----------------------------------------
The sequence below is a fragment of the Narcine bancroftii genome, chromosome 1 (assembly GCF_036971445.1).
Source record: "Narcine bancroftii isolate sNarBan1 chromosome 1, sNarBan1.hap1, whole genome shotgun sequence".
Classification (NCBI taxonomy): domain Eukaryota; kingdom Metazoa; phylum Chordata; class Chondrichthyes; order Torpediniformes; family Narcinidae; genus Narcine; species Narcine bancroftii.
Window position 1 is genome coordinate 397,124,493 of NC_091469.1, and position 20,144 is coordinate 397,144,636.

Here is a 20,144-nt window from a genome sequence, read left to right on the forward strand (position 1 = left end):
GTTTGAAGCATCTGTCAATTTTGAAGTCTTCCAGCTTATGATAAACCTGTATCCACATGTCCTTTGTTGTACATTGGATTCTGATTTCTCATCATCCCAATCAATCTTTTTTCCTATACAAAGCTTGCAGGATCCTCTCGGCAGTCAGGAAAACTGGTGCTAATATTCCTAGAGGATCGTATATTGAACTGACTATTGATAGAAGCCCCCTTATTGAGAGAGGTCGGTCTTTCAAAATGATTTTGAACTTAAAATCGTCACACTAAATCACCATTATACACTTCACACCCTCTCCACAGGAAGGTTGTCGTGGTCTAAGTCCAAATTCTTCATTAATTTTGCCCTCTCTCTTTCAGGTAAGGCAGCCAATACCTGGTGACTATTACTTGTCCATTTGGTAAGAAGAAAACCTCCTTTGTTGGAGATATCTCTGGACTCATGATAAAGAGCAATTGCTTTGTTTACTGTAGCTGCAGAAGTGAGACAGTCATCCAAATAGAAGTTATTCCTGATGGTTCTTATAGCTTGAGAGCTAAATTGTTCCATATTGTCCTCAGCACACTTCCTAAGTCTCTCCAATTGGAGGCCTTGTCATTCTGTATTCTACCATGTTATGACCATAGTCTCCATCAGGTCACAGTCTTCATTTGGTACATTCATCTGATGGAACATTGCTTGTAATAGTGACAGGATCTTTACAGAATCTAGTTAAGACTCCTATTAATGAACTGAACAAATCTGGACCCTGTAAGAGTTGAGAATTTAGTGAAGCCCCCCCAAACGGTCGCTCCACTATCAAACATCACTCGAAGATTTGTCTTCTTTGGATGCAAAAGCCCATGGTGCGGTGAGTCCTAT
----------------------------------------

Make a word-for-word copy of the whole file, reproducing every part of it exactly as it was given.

The sequence below is a fragment of the Narcine bancroftii genome, chromosome 1 (assembly GCF_036971445.1).
Source record: "Narcine bancroftii isolate sNarBan1 chromosome 1, sNarBan1.hap1, whole genome shotgun sequence".
Classification (NCBI taxonomy): domain Eukaryota; kingdom Metazoa; phylum Chordata; class Chondrichthyes; order Torpediniformes; family Narcinidae; genus Narcine; species Narcine bancroftii.
Window position 1 is genome coordinate 397,124,493 of NC_091469.1, and position 20,144 is coordinate 397,144,636.

Here is a 20,144-nt window from a genome sequence, read left to right on the forward strand (position 1 = left end):
GTTTGAAGCATCTGTCAATTTTGAAGTCTTCCAGCTTATGATAAACCTGTATCCACATGTCCTTTGTTGTACATTGGATTCTGATTTCTCATCATCCCAATCAATCTTTTTTCCTATACAAAGCTTGCAGGATCCTCTCGGCAGTCAGGAAAACTGGTGCTAATATTCCTAGAGGATCGTATATTGAACTGACTATTGATAGAAGCCCCCTTATTGAGAGAGGTCGGTCTTTCAAAATGATTTTGAACTTAAAATCGTCACACTAAATCACCATTATACACTTCACACCCTCTCCACAGGAAGGTTGTCGTGGTCTAAGTCCAAATTCTTCATTAATTTTGCCCTCTCTCTTTCAGGTAAGGCAGCCAATACCTGGTGACTATTACTTGTCCATTTGGTAAGAAGAAAACCTCCTTTGTTGGAGATATCTCTGGACTCATGATAAAGAGCAATTGCTTTGTTTACTGTAGCTGCAGAAGTGAGACAGTCATCCAAATAGAAGTTATTCCTGATGGTTCTTATAGCTTGAGAGCTAAATTGTTCCATATTGTCCTCAGCACACTTCCTAAGTCTCTCCAATTGGAGGCCTTGTCATTCTGTATTCTACCATGTTATGACCATAGTCTCCATCAGGTCACAGTCTTCATTTGGTACATTCATCTGATGGAACATTGCTTGTAATAGTGACAGGATCTTTACAGAATCTAGTTAAGACTCCTATTAATGAACTGAACAAATCTGGACCCTGTAAGAGTTGAGAATTTAGTGAAGCCCCCCCAAACGGTCGCTCCACTATCAAACATCACTCGAAGATTTGTCTTCTTTGGATGCAAAAGCCCATGGTGCGGTGAGTCCTAT